Fairyland and The Gates of Chaos: a St Helena word cloud

Jumbles of words are all the rage these days – they’re called word clouds – so here’s a completely gratuitous list of St Helena place names that are fun to put through the Wordle website:

Asses Ears, Bamboo Hedge, Bencoolen, Bilberry Gut, Billy Birch Cliff, Breakneck Valley, Broad Gut, Buttermilk Point, Cabbage Tree Road, Cavalho Hole, Cowpath, Deadwood, Devil’s Cap, Devil’s Hole, Diana’s Peak, Distant Cottage, Dolly’s Chop House, Donkey Plain, Ebony Plain, Egg Island, Elephant Rock, Fairyland, Fox’s Folly, Frenches Gut, Friar’s Rock, Goldmine Gate, Great Stone Top, Half Tree Hollow, Half Moon Battery, The Haystack, Head o’Wain, Heart-Shape Waterfall, Holdfast Tom, Iron Pot, Jacob’s Ladder, Jimmy Lot’s Spring, King and Queen Rocks, Knotty Ridge, Ladies Bath Spring, Lemon Tree Gut, Lot’s Wife Ponds, Man and Horse, Maniti Bay, Mount Actaeon, Mulberry Gut, Nettle Flat, Old Luffkins, Piccolo Hill, Portugee Battery, Potato Bay, Pounceys, Repulse Point, Rock Rose, The Run, Sane Valley, Scotland, Sharks Valley, Sisters’ Walk, Sugar Loaf Ridge, Teutonic Hall, Turks Cap, Willowbank.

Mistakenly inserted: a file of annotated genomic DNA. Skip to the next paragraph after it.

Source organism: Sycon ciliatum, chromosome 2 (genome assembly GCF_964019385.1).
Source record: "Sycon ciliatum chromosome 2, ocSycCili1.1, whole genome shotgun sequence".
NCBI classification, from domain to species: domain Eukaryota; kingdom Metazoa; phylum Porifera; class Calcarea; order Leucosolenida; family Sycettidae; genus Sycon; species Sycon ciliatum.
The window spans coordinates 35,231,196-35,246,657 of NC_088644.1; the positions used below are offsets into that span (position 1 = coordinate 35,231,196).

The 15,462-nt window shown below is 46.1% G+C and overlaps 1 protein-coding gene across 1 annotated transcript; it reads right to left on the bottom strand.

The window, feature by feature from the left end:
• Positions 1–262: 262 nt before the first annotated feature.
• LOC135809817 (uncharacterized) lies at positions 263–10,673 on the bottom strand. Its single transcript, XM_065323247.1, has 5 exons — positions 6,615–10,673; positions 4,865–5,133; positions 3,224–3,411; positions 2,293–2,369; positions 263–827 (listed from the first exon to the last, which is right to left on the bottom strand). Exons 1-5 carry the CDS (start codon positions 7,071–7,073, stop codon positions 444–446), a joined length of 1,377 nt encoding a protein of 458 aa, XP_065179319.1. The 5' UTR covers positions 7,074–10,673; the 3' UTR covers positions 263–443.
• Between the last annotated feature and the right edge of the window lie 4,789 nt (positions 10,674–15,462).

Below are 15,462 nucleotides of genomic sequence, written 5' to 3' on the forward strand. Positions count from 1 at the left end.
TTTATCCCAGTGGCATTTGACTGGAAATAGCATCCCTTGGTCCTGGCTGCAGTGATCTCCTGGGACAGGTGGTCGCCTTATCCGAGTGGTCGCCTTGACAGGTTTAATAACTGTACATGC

Bencoolen was one of my favourite spots, a rocky ridge covered in Old Man’s Beard but not featured on any of the dramatic Post Box Walks around the island. At one stage it looked as if it might be leveled to make room for the new airport runway, but the Coalition had an attack of common sense and went for something a bit shorter, thus saving £100 million pounds, and a fine little mountain.

And yea, I have passed through The Gates of Chaos. They’re in a dry valley just up from Sandy Bay. No one goes there.

John Grimshaw, who blogs about the history of St Helena, has a post explaining how Bencoolen was given its name by the East India Company. Read it here.

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